Audiometry

Audiometry at Chandan Hospital is a branch of audiology and the science of measuring hearing acuity for variations in sound intensity and pitch and for tonal purity, involving thresholds and differing frequencies. Typically, audiometric tests determine a subject's hearing levels with the help of an audiometer, but may also measure ability to discriminate between different sound intensities, recognize pitch, or distinguish speech from background noise. Acoustic reflex and otoacoustic emissions may also be measured. Results of audiometric tests are used to diagnose hearing loss or diseases of the ear, and often make use of an audiogram.

Auditory system

Components:

The auditory system is composed of epithelial, osseous, vascular, neural and neocortical tissues. The anatomical divisions are external ear canal and tympanic membrane, middle ear, inner ear, VIII auditory nerve, and central auditory processing portions of the neocortex.

Hearing process:

Sound waves enter the outer ear and travel through the external auditory canal until they reach the tympanic membrane, causing the membrane and the attached chain of auditory ossicles to vibrate. The motion of the stapes against the oval window sets up waves in the fluids of the cochlea, causing the basilar membrane to vibrate. This stimulates the sensory cells of the organ of Corti, atop the basilar membrane, to send nerve impulses to the central auditory processing areas of the brain, the auditory cortex, where sound is perceived and interpreted.

Audiograms:

An audiogram showing typical slight hearing variation.The result of most audiometry is an audiogram plotting some measured dimension of hearing, either graphically or tabularly.

The most common type of audiogram is the result of a pure tone audiometry hearing test which plots frequency versus amplitude sensitivity thresholds for each ear along with bone conduction thresholds at 8 standard frequencies from 250 Hz to 8000 Hz. A PTA hearing test is the gold standard for evaluation of hearing loss/disability. Other types of hearing tests also generate graphs or tables of results that may be loosely called 'audiograms', but the term is universally used to refer to the result of a PTA hearing test.

Hearing assessment:

Apart from testing hearing, part of the function of audiometry is in assessing or evaluating hearing from the test results. The most commonly used assessment of hearing is the determination of the threshold of audibility, i.e. the level of sound required to be just audible. This level can vary for an individual over a range of up to 5 decibels from day to day and from determination to determination, but it provides an additional and useful tool in monitoring the potential ill effects of exposure to noise. Before carrying out a hearing test, it is important to obtain information about the person's past medical history, not only concerning the ears but also other conditions which may have a bearing on possible hearing loss detected by an audiometric test. Hearing loss may be unilateral or bilateral, and bilateral hearing loss may not be symmetrical. The most common types of hearing loss, due to age and noise exposure, are usually bilateral and symmetrical. Wax in the ear can also cause hearing loss, so the ear should be examined to see if syringing is needed; also to determine if the eardrum has suffered any damage which may reduce the ability of sound to be transmitted to the middle ear.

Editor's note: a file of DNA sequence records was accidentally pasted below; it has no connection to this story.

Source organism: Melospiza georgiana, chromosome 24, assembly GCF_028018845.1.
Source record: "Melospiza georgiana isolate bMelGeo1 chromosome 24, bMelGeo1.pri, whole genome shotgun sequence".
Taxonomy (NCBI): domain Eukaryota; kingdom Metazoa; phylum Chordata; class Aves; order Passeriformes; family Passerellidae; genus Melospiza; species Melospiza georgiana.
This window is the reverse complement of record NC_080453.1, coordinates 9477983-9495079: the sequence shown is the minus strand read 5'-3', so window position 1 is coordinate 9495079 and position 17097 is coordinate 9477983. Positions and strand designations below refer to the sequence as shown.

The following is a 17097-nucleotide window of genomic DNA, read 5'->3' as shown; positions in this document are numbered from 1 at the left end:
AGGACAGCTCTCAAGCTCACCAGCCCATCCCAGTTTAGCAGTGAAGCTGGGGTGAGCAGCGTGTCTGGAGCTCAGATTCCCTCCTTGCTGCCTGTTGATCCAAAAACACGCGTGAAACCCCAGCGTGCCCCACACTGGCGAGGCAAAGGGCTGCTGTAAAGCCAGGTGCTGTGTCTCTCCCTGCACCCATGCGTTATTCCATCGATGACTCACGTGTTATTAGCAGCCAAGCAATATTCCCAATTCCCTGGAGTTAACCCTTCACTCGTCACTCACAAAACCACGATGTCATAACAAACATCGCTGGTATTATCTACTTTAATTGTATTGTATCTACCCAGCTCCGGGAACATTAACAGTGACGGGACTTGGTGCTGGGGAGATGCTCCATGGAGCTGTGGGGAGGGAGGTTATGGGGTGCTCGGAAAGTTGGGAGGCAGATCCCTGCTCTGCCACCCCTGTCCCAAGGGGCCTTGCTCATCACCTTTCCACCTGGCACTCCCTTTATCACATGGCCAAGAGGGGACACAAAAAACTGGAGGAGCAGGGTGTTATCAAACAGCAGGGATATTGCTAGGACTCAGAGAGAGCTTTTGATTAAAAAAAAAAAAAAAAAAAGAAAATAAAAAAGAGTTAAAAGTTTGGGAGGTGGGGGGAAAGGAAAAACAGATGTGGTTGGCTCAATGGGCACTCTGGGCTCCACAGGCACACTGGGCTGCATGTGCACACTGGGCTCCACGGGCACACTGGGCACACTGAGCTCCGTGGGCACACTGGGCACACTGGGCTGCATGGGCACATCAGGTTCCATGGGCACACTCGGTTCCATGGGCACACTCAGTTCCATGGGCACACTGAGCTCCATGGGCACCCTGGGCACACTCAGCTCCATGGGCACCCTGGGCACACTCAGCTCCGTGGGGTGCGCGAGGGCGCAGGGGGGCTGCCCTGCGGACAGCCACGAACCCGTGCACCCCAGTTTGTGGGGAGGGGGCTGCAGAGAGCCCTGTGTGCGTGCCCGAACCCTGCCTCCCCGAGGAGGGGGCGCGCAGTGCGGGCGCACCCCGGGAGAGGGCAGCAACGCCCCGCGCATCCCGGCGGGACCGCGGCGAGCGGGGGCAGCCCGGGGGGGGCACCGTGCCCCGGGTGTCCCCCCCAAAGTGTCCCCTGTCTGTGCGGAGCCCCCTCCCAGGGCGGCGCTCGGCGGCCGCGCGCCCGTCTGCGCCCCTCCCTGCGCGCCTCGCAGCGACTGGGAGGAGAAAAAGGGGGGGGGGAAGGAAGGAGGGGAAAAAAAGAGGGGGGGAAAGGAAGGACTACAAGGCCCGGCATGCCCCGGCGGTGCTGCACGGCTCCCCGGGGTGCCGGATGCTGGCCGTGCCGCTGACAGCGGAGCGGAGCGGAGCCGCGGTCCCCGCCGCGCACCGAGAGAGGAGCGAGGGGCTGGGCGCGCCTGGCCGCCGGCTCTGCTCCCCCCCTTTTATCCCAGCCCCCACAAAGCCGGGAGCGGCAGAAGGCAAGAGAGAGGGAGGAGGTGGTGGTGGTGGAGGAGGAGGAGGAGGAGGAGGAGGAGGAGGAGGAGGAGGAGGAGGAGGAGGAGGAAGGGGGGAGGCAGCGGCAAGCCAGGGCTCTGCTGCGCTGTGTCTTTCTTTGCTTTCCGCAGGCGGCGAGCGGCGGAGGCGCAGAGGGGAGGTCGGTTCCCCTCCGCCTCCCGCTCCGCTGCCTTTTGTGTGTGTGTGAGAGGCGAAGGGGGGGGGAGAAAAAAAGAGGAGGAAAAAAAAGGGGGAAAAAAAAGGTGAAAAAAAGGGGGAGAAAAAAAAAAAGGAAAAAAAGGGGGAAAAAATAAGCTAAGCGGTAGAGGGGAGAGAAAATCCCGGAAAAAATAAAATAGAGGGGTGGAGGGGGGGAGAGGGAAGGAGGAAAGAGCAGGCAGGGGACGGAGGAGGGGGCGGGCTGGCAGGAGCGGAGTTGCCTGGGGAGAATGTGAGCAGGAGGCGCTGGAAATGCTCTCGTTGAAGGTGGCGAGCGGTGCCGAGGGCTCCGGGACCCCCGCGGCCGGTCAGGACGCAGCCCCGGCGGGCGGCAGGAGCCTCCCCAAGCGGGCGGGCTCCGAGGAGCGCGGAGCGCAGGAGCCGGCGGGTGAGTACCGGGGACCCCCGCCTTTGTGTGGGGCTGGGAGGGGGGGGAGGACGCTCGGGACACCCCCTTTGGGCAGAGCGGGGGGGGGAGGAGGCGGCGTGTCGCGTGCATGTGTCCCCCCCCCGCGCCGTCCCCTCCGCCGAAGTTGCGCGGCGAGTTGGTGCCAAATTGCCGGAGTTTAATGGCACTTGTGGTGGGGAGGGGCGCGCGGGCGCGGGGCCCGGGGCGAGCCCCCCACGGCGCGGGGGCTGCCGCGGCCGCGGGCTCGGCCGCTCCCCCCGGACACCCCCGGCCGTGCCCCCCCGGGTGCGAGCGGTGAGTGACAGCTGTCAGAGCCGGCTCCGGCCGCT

Hearing loss classification:

The primary focus of audiometry is assessment of hearing status and hearing loss, including extent, type and configuration.

  • There are four defined degrees of hearing loss: mild, moderate, severe and profound.
  • Hearing loss may be divided into four types: conductive hearing loss, sensorineural hearing loss, central auditory processing disorders, and mixed types.
  • Hearing loss may be unilateral or bilateal, of sudden onset or progressive, and temporary or permanent.

Hearing loss may be caused by a number of factors including heredity, congenital conditions, age-related (presbycusis) and acquired factors like noise-induced hearing loss, ototoxic chemicals and drugs, infections, and physical trauma.

Audiograms and diagnosing types of hearing loss:

Most commonly, "conventional" audiometry (utilizing audiograms up to 8 kHz) is used to measure hearing status. For research purposes, or early diagnosis of age-related hearing loss, ultra-high frequency audiograms (up to 20 kHz), requiring special audiometer calibration and headphones, can be measured.

Ideally the audiogram would show a straight line, but in practice everyone is slightly different, and small variations are considered normal. Larger variations, especially below the norm, may indicate hearing impairment which occurs to some extent with increasing age, but may be exacerbated by prolonged exposure to fairly high noise levels such as by living close to an airport or busy road, work related exposure to high noise, or brief exposure to very high sound levels such as gunshot or music in either a loud band or clubs and pubs. Hearing impairment may also be the result of certain diseases such as CMV or Ménière's disease and these can be diagnosed from the shape of the audiogram.

Otosclerosis results in an audiogram with significant loss at all frequencies, often of around 40 dB(HL). A deficiency particularly around 2 kHz (termed a Carhart notch in the audiogram) is characteristic of either otosclerosis or a congenital ossicular anomaly.

Meniere's disease results in a severe loss at low frequencies.

Noise induced deafness or sensorineural loss results in loss at high frequencies, especially around 4 kHz and above, depending on the nature of the exposure to loud noise.

Typical examples of audiograms showing conductive, noise induced and age-related hearing loss can be found here.